Copper: Design, Machining, and Finishing Requirements

- 2022-01-13-

Copper is a really versatile metal. Copper has a naturally beautiful, lustrous finish, making it ideal for artwork, kitchenware, kitchen backsplashes, countertops, and even jewelry. It also has excellent material and electrical properties for engineering complex parts such as EDM electrodes.

There are many benefits to using copper for machined parts. Copper is one of the most versatile metals in the world, with high corrosion resistance and good electrical and thermal conductivity. In this article, we will discuss processing methods, design considerations and processing requirements for copper and copper alloys that go beyond aesthetic benefits.

Copper processing technology

Pure copper is difficult to machine due to its high ductility, plasticity and toughness. Alloying copper improves its machinability and even makes copper alloys easier to work than most other metallic materials. Most machined copper parts are made of copper alloyed with zinc, tin, aluminum, silicon and/or nickel. These alloys require far less cutting force than machining steel or aluminum alloys of equivalent strength.

CNC milling

Copper alloys can be processed using various techniques. CNC milling is an automated machining process that utilizes computer control to manage the movement and operation of multi-point rotary cutting tools. As the tools rotate and move across the surface of the workpiece, they slowly remove excess material to achieve the desired shape and size. Milling can be used to create different design features such as grooves, slots, pockets, holes, slots, profiles and flats.

Here are some guidelines for CNC milling of copper or copper alloys:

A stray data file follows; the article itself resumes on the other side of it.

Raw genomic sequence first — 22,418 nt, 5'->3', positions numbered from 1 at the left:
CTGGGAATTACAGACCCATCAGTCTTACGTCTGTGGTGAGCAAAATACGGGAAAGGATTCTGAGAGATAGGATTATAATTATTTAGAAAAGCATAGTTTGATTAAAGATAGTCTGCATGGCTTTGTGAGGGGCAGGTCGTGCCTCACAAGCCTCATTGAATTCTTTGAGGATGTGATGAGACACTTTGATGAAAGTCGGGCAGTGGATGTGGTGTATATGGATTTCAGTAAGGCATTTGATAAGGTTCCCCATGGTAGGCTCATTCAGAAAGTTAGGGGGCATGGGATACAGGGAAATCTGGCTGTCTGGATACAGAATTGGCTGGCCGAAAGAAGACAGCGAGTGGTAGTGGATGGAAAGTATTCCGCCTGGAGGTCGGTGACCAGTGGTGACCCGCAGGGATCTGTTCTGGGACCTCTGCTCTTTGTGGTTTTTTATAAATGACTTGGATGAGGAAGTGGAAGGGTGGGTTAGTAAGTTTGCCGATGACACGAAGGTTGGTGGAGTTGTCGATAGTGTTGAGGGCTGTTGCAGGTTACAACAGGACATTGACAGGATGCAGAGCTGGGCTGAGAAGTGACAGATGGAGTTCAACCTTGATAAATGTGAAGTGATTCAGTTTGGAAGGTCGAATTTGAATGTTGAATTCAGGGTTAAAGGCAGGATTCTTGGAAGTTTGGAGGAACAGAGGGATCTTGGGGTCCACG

►Common cutting materials are carbide application groups such as N10 and N20, and HSS grades

►You can reduce the cutting speed by 10%, which increases tool life

►When milling copper cast alloys with cast skins, reduce cutting speed by 15% for carbide group tools and 20% for HSS grade tools

CNC turning

Another technique for machining copper is CNC turning, where the tool remains stationary while the workpiece moves to create the desired shape. CNC turning is a machining system suitable for the manufacture of many electronic and mechanical parts.

There are many benefits to using CNC turning, including cost-effectiveness, precision, and increased manufacturing speed. Careful consideration of speed is especially important when turning copper workpieces, because copper is an excellent conductor of heat and generates more heat than other materials, which can increase tool wear over time.

Here are some tips for CNC turning copper or copper alloys:

►Set the tool edge angle in the range of 70° to 95°

►Softer coppers that are easily smeared require about 90° bezel

►Constant depth of cut and reduced tool edge angle reduce stress on the tool, increasing tool life and cutting speed

►Increasing the angle between the major and minor cutting edges (tool included angle) allows the tool to withstand higher mechanical loads and results in lower thermal stress

Design Considerations